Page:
Web MD Find- Being Bilingual Boosts Brain Power

I wanted to share a great article I found on WebMD. This was sent to me to reference here so thank you Jeremy!
Please link here to access the entire article on WEdMD
Second Language Brain Benefits Start in Childhood, Study Shows
By Miranda Hitti

The study summary was published Oct. 13, 2004 and provides a summary of study conducted in England using neuroscience to evaluate the brain and differences among monolingual and bilingual individuals.

Here is a short excerpt:
— People who are bilingual have an advantage over the rest of us, and not just in terms of communication skills. The bilingual brain develops more densely, giving it an advantage in various abilities and skills, according to new research. Researchers Andrea Mechelli of London's Wellcome Department of Imaging Neuroscience and colleagues, including experts from the Fondazione Santa Lucia in Rome, looked at brain densities of bilingual people. First, they recruited 25 people who speak one language, 25 who learned a second European language before age 5, and 33 who became bilingual between ages 10 and 15.
All the participants spoke English as their primary language. Those who had learned a second language later in life had practiced it regularly for at least five years.
Bilingual Brains Do Better!
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Read the entire article for a broader summary!

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RTI, ELLs, Special Ed

Claudia Rinaldi View All →

Professor Claudia Rinaldi is the Chair of the Education Program at Lasell University. Her areas of research are the implementation of the Multi-Tier System of Supports (MTSS) framework in urban settings with English learners, teacher education in bilingual special education, and diversifying the teacher pipeline. Claudia has authored peer-reviewed publications and a book for educators called Practical Ways to Engage All Struggling Readers. She lead and developed a graduate certificate program in Teaching Bilingual Students with Disabilities for general, ESL and special education teachers geared towards applying research-informed practices to the questions and processes of identifying whether it is a language difference or a learning disability. Claudia developed a college mentoring program called Pathways to Teacher Diversity for districts and teacher education programs to partner in identifying and supporting underrepresented high school students interested in teaching careers to successfully access and persist in college. She serves in various boards including the National Center for Learning Disabilities and serves as an expert for Understood.org and the National Center for Intensive Interventions.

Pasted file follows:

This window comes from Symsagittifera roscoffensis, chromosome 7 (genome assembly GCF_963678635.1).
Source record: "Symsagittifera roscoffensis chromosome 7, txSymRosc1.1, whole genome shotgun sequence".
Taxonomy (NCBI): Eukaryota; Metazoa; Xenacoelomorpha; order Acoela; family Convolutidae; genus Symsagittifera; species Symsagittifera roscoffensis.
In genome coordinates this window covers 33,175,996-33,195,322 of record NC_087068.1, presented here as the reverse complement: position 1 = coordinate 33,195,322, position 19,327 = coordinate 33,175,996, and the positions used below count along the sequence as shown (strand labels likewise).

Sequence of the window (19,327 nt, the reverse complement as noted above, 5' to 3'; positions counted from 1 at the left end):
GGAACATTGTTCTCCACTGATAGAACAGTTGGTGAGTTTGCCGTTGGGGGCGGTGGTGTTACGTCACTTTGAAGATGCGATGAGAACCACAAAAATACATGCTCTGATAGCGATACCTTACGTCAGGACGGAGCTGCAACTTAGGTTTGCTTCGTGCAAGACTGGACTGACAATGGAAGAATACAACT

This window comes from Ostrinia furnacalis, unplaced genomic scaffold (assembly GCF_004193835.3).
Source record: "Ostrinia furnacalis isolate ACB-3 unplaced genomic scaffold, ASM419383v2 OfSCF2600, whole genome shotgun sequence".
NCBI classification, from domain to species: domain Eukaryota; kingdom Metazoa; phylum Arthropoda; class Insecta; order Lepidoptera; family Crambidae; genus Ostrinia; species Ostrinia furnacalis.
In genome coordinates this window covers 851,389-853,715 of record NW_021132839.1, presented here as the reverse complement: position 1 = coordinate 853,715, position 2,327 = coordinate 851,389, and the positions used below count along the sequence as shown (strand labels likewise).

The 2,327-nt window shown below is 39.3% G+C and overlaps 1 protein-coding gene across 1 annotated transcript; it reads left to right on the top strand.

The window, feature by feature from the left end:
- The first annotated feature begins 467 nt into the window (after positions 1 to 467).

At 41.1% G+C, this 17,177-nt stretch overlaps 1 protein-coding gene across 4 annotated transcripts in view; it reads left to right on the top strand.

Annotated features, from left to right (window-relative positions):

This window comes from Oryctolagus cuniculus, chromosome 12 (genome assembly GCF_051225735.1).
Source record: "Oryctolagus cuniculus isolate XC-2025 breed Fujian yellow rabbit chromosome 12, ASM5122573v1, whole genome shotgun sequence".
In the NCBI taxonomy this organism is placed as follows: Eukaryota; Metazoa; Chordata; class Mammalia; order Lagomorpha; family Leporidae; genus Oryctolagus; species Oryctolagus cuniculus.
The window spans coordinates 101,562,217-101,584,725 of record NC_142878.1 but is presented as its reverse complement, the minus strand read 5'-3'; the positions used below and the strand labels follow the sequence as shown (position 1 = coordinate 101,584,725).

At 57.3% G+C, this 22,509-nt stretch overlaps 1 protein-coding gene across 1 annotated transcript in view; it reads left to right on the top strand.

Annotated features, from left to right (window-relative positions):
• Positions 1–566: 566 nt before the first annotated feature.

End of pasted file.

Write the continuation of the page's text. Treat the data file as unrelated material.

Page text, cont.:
Professor Claudia Rinaldi believes that it is critical to prepare teacher leaders who may serve as advocates and allies and who will respond to the belief that all students can learn and succeed beyond barriers like culture, language, disability poverty, and marginalization in our country and globally.

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